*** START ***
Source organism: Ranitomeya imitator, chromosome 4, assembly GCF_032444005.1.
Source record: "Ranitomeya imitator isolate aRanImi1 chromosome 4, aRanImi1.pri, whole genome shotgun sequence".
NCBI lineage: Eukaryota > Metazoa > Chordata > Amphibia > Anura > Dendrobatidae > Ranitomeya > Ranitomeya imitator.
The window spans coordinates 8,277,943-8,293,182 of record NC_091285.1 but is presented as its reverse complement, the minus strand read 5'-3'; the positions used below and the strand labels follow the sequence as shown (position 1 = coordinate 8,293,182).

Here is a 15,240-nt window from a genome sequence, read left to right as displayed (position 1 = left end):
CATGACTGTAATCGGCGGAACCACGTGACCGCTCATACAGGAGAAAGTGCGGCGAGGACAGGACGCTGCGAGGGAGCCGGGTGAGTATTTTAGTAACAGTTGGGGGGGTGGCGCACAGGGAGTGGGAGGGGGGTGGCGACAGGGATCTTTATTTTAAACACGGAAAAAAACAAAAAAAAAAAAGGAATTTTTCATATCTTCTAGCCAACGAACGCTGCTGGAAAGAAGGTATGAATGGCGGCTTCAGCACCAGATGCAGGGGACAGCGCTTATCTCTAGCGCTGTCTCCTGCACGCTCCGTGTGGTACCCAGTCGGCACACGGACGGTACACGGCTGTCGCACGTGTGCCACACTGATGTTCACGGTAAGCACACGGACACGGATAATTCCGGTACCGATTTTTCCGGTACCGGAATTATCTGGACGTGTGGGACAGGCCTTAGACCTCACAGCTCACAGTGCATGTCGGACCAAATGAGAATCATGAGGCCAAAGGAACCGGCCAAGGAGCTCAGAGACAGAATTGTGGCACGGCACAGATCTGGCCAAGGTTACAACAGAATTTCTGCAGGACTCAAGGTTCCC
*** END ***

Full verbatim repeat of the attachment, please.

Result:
Source organism: Ranitomeya imitator, chromosome 4, assembly GCF_032444005.1.
Source record: "Ranitomeya imitator isolate aRanImi1 chromosome 4, aRanImi1.pri, whole genome shotgun sequence".
NCBI lineage: Eukaryota > Metazoa > Chordata > Amphibia > Anura > Dendrobatidae > Ranitomeya > Ranitomeya imitator.
The window spans coordinates 8,277,943-8,293,182 of record NC_091285.1 but is presented as its reverse complement, the minus strand read 5'-3'; the positions used below and the strand labels follow the sequence as shown (position 1 = coordinate 8,293,182).

Here is a 15,240-nt window from a genome sequence, read left to right as displayed (position 1 = left end):
CATGACTGTAATCGGCGGAACCACGTGACCGCTCATACAGGAGAAAGTGCGGCGAGGACAGGACGCTGCGAGGGAGCCGGGTGAGTATTTTAGTAACAGTTGGGGGGGTGGCGCACAGGGAGTGGGAGGGGGGTGGCGACAGGGATCTTTATTTTAAACACGGAAAAAAACAAAAAAAAAAAAGGAATTTTTCATATCTTCTAGCCAACGAACGCTGCTGGAAAGAAGGTATGAATGGCGGCTTCAGCACCAGATGCAGGGGACAGCGCTTATCTCTAGCGCTGTCTCCTGCACGCTCCGTGTGGTACCCAGTCGGCACACGGACGGTACACGGCTGTCGCACGTGTGCCACACTGATGTTCACGGTAAGCACACGGACACGGATAATTCCGGTACCGATTTTTCCGGTACCGGAATTATCTGGACGTGTGGGACAGGCCTTAGACCTCACAGCTCACAGTGCATGTCGGACCAAATGAGAATCATGAGGCCAAAGGAACCGGCCAAGGAGCTCAGAGACAGAATTGTGGCACGGCACAGATCTGGCCAAGGTTACAACAGAATTTCTGCAGGACTCAAGGTTCCC